The advice given to author and social scientist Arthur Brooks by the Dalai Lama seemed simple — perhaps even naive. Brooks asked, “Your Holiness, what do I do when I feel contempt?” He was searching for the answer to how, in our modern, increasingly polarized context, we can move toward civility when disagreement occurs.
Speaking at the Sutherland Institute Annual Gala in 2018, Brooks put it this way:
We have to break the habit of contempt by putting something else in its place. When you feel contempt rising in you because somebody says something that you think is stupid and idiotic and maybe a little evil, and you want to express something else, what do you do?
“Practice warm-heartedness” was the Dalai Lama’s answer. Brooks wasn’t sure what to make of the challenge — it even sounded a little “weak” to him — until he began to think about the Dalai Lama’s history as “the leader of the Tibetan people” who “was exiled in the 1950s by the Communist Chinese when they overran Tibet.” Instead of fading into irrelevancy as the Chinese government intended, he became a spiritual and moral icon.
How? By the Dalai Lama putting into practice exactly what he preached and even “praying for the Chinese leaders.”
Brooks was initially astounded, given Tibet’s tragic history of communist oppression, but it soon became clear: if this works for someone who has lived through unimaginable heartache and tyranny, perhaps we should all pay attention to the lesson.
Now, the intent here isn’t to sell anyone on the overall merit of the Buddhist worldview, but there are universal values to be drawn from the Dalai Lama’s exhortation. Brooks himself noted how Matthew 5:44 in the Christian Bible gives a strikingly similar charge to those of us seeking truth and restoration in our dealings with others:
But I say unto you, love your enemies, bless them that curse you, do good to them that hate you, and pray for them which despitefully use you and persecute you.
The words of Jesus Christ from the Sermon on the Mount are just as applicable in our day. While true, lifelong enemies are often rare, most people have experienced the sting of an intentionally offensive comment — some of us have even by the instigator and had to seek forgiveness. Social media has only further complicated this dynamic, since it is often easy for someone to hide behind a computer screen and spew vitriol.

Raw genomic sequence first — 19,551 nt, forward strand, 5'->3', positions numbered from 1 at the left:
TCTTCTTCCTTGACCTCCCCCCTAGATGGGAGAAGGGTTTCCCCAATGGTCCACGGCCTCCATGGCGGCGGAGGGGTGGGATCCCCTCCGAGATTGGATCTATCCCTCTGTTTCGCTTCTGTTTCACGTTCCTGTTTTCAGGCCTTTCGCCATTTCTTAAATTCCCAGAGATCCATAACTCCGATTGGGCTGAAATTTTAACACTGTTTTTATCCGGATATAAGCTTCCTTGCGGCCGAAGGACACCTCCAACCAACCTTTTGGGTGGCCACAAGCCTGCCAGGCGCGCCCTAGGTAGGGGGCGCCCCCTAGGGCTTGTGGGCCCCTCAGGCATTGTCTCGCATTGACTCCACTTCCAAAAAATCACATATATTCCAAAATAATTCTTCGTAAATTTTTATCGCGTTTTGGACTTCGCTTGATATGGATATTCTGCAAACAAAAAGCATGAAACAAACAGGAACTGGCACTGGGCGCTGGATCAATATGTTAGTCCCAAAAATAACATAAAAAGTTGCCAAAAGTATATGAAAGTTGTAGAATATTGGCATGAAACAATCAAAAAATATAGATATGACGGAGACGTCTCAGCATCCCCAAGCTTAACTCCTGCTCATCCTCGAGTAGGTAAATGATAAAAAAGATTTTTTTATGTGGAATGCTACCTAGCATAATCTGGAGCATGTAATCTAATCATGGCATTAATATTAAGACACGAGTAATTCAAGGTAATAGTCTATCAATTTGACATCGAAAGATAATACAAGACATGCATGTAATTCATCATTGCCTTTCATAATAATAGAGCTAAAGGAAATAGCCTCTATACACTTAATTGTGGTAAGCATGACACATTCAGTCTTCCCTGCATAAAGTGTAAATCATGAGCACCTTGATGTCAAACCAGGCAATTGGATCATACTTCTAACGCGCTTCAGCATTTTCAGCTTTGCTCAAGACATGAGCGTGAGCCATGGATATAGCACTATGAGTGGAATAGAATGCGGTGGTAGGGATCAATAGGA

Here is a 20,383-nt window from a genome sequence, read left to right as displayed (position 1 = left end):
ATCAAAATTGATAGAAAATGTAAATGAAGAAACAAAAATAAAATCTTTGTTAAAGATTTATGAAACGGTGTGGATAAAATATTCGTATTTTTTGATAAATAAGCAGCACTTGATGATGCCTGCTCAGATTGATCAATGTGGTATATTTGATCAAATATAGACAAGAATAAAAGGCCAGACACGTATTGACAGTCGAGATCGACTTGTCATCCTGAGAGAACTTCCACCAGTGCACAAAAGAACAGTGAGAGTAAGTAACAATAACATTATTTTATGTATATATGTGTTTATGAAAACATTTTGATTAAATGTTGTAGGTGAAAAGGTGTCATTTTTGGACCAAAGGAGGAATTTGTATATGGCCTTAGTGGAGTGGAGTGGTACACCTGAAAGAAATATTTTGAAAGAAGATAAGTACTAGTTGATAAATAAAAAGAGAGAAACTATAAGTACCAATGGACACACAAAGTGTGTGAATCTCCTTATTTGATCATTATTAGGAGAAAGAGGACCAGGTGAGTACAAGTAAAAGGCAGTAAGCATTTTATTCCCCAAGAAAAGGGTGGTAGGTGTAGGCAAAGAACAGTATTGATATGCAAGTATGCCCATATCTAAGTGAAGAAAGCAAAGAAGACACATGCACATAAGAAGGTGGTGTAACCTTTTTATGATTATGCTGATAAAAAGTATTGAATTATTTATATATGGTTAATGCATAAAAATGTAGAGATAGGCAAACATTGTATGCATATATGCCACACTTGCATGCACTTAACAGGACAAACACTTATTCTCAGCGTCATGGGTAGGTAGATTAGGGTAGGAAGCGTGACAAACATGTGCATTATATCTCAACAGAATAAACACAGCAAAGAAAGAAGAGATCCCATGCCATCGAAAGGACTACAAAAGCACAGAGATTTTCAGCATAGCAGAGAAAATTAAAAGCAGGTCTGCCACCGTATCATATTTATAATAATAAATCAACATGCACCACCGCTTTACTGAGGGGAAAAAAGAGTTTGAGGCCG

In a previous column, we already discussed the rise of the “woke” left and its compulsion to spread “cancel culture” throughout society and, in extreme instances, commit wanton violence to further a political message and goal. While this will remain an ever-present problem to peacefully confront, there is a way to minimize the acceptance of radicalism in our communities: call it out strongly and specifically, but also practice warm-heartedness for people.
When faced with any kind of hatred, do not become like it — otherwise, you lose the moral advantage and ability to persuade others that there is another path to take, one that leads to virtue, tolerance, and love. This is much bigger than one political movement, after all. Increasingly, our culture appears headed toward disaster as disagreement is leading to an intractable polarization in which moderating voices get drowned out entirely.
Misconceptions we hold about each other further abound, as if nothing is to be learned from someone with a different view. Perhaps, instead of automatically making another person an enemy, there could be an effort made to understand that goes far beyond the outrage machine of social media and our current political discourse.
But it doesn’t end there. An inherent responsibility is also part of the equation: you can’t get offended. Disagreement is a natural part of life and it isn’t a threat to your beliefs, so taking it personally is the coward’s way out. Without restraint, bitterness can set in, and with that, a host of deep-seated heart issues that only dehumanize the object of your rage. It doesn’t have to be this way.
A united, rational majority must accept that competing ideas are a healthy part of any free society. Debate passionately — from a place of conviction and purpose — without demanding that the other person believe exactly the same or resorting to character assassination. It was the late Supreme Court Justice Antonin Scalia who said, “I attack ideas. I don’t attack people.” If we could even get to this point, we would be much better off.
But what should be done when tempers flair and a situation spirals out of control? Try taking a deep breath and do something that doesn’t come naturally: practice warm-heartedness. This could very well save American culture from the ash heap of history, which is littered with the remains of once-powerful nations that destroyed themselves from the inside, never to become whole again.